United States District Court, District of Columbia
MEMORANDUM OPINION AND ORDER
RANDOLPH D. MOSS UNITED STATES DISTRICT JUDGE
Clifton Smith's motion to suppress physical evidence
raises an unsettled issue of Fourth Amendment law: Whether
the smell of phencyclidine (“PCP”), alone,
justifies the use of handcuffs during a Terry stop.
Dkt. 8. The relevant events in this case occurred on March
30, 2018, at approximately 5:24 p.m., when two Metropolitan
Police Department (“MPD”) officers were
patrolling the 1000 block of 14th Street, S.E. The officers
observed Defendant standing next to the open
driver's-side door of a parked car with tinted windows.
At the time, no one was in the driver's seat, but another
man was seated in the passenger seat, a woman was standing
near the left tail light, and an infant and a toddler were
seated in the back seat of the car. Approximately thirty
seconds after exiting the patrol car, one officer decided to
handcuff Defendant because the officer smelled PCP. The other
officer then led Defendant-still handcuffed-to the rear of
the car and conducted a pat-down with Defendant's
consent. The officer felt a hard, cylindrical object in the
crotch of Defendant's jeans, which he suspected to be a
vial of PCP. It turned out to be the barrel of a loaded,
semi-automatic handgun. The police also recovered a small bag
of heroin and $2, 110 in cash from Defendant's person.
on that evidence and evidence that Defendant had a prior
felony conviction, Defendant was charged with one count of
unlawful possession of a firearm, in violation of 18 U.S.C.
§ 922(g)(1), and one count of unlawful possession of a
controlled substance, in violation of 21 U.S.C. §
844(a). He moves to suppress all tangible objects seized from
him, primarily arguing that the officers unlawfully arrested
him when they placed him in handcuffs. For the reasons
explained below, the Court will GRANT the
motion to suppress.
FINDINGS OF FACT
the defendant ordinarily carries the burden on a motion to
suppress, see Rakas v. Illinois, 439 U.S. 128, 131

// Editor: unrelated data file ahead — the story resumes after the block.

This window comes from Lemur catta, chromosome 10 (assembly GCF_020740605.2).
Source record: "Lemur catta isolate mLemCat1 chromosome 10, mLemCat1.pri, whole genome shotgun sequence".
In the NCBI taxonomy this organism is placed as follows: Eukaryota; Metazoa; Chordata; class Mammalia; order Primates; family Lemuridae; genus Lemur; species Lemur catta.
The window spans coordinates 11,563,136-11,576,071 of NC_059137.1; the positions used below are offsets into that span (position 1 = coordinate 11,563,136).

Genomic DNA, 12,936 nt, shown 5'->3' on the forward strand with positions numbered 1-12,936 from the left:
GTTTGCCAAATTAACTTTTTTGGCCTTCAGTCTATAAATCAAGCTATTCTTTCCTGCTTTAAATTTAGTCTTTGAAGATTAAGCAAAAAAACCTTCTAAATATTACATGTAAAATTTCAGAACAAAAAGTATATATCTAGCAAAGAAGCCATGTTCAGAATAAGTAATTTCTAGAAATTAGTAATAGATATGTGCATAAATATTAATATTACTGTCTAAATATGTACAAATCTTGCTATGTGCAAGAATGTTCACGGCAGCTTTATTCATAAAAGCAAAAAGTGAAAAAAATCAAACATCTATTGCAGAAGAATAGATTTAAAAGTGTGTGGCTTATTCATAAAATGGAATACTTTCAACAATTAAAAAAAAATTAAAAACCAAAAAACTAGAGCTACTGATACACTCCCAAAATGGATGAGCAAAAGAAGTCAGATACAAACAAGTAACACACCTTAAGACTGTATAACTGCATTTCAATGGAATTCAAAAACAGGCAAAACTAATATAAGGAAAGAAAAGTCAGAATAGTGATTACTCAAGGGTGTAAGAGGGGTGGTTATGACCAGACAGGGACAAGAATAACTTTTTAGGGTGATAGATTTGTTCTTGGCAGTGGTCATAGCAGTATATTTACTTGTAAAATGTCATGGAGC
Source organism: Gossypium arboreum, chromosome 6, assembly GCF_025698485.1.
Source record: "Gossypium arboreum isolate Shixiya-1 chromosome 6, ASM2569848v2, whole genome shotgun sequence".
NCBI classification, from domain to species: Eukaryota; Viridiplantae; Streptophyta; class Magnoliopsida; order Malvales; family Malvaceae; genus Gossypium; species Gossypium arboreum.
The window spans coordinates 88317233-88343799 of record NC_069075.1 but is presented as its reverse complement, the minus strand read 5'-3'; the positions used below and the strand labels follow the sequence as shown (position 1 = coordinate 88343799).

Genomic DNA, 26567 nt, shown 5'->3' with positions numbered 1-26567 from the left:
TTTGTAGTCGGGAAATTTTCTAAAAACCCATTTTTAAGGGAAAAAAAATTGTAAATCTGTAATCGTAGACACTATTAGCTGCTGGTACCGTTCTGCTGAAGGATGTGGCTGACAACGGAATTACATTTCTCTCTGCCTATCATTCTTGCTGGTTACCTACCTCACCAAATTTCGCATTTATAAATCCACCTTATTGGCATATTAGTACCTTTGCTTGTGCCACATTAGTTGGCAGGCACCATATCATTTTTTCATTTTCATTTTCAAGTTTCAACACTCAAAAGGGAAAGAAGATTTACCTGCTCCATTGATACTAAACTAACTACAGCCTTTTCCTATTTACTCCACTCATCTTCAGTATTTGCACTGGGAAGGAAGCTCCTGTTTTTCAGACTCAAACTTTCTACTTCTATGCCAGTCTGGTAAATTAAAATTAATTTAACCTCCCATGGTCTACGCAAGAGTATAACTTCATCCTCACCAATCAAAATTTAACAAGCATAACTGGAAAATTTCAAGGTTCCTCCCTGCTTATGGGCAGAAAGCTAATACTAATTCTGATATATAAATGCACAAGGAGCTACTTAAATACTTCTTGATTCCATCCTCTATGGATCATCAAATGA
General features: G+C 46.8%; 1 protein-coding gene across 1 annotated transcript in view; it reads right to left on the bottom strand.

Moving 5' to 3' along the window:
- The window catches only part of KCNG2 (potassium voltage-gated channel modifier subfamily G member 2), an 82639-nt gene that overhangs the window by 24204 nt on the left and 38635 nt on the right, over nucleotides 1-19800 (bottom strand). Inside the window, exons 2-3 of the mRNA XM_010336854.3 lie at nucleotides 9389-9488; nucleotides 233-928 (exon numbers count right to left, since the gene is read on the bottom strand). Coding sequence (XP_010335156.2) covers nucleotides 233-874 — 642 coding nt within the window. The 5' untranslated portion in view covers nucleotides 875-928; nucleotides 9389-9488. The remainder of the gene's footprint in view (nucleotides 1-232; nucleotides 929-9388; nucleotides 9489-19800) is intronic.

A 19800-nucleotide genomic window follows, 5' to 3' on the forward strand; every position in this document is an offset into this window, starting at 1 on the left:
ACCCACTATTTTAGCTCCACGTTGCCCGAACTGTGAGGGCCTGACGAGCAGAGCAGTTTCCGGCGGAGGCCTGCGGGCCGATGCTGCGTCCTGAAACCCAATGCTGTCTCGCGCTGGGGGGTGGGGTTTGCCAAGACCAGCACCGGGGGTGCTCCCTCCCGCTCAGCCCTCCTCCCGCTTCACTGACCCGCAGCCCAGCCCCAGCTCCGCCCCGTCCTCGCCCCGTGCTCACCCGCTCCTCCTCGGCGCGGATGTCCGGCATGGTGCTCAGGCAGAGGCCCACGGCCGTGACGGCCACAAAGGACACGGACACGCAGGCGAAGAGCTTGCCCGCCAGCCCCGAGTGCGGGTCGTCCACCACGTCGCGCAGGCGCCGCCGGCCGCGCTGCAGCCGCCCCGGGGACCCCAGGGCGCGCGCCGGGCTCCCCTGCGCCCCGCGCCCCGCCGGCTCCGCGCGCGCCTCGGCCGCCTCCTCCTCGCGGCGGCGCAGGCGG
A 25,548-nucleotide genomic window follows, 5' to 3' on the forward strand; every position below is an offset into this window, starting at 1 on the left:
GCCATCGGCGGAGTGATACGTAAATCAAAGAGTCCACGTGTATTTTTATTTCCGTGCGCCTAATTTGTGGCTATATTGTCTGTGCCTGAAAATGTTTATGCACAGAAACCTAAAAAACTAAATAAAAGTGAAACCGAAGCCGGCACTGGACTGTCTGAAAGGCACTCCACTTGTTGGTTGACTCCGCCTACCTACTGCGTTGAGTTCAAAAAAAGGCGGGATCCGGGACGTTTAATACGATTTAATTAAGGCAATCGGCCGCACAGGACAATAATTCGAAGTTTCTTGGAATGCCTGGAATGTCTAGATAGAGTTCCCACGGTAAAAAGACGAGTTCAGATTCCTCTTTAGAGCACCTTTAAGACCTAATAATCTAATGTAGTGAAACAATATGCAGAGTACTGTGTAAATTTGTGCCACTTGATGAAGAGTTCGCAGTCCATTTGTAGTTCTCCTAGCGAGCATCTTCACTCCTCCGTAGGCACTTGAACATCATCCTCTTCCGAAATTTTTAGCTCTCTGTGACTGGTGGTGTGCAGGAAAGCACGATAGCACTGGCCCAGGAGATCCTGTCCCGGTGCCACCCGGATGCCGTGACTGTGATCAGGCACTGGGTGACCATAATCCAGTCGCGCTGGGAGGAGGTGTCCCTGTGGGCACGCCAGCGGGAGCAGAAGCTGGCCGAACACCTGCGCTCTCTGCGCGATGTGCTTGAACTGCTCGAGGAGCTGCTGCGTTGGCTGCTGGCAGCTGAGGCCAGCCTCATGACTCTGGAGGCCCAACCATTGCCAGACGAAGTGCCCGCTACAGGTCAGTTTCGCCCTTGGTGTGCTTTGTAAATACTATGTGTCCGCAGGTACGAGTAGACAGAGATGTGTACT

n.1 (1978), where, as here, the defendant produces evidence
that he was subjected to a warrantless seizure, the burden
shifts to the government to justify the officers'
actions. See 6 Wayne R. LaFave, Search and
Seizure: A Treatise on the Fourth Amendment §
11.2(b) (5th ed. 2018) [hereinafter “Search &
Seizure”] (“[I]f the police acted without a
warrant[, ] the burden of proof is on the
prosecution.”); see also Florida v. Royer, 460
U.S. 491, 501 (1983) (plurality opinion) (“It is the
State's burden to demonstrate that the seizure it seeks
to justify on the basis of a reasonable suspicion . . .
satisf[ied] the conditions of an investigative
seizure.”). Based on the officers' testimony, the
parties' briefing and oral argument, and the submitted
evidence,  the Court makes the following findings of
March 30, 2018, Officers Owais Akhtar and Charles Smith were
patrolling the 1000 Block of 14th Street, S.E., in the
District of Columbia in an unmarked police vehicle. Dkt. 16
at 5, 17, 85 (Hrg. Tr.). Both were members of the MPD's
crime suppression unit, which “go[es] out . . . and
see[s] if there's any suspicious activity going
on.” Id. at 134 (Hrg. Tr.). The officers were
dressed in full police uniform. Id. at 17 (Hrg.
Tr.). At the time, Officer Akhtar had four years of
experience with the MPD, id. at 5 (Hrg. Tr.), and
Officer Smith had ten years of experience, id. at
83, 85 (Hrg. Tr.). Both officers testified that they were
familiar with the area they were patrolling and characterized
it as a “high-crime” neighborhood where drugs and
guns were prevalent. Id. at 6-8, 87 (Hrg. Tr.).
approximately 5:24 p.m., Officers Akhtar and Smith were
driving on 14th Street, S.E., when they saw Defendant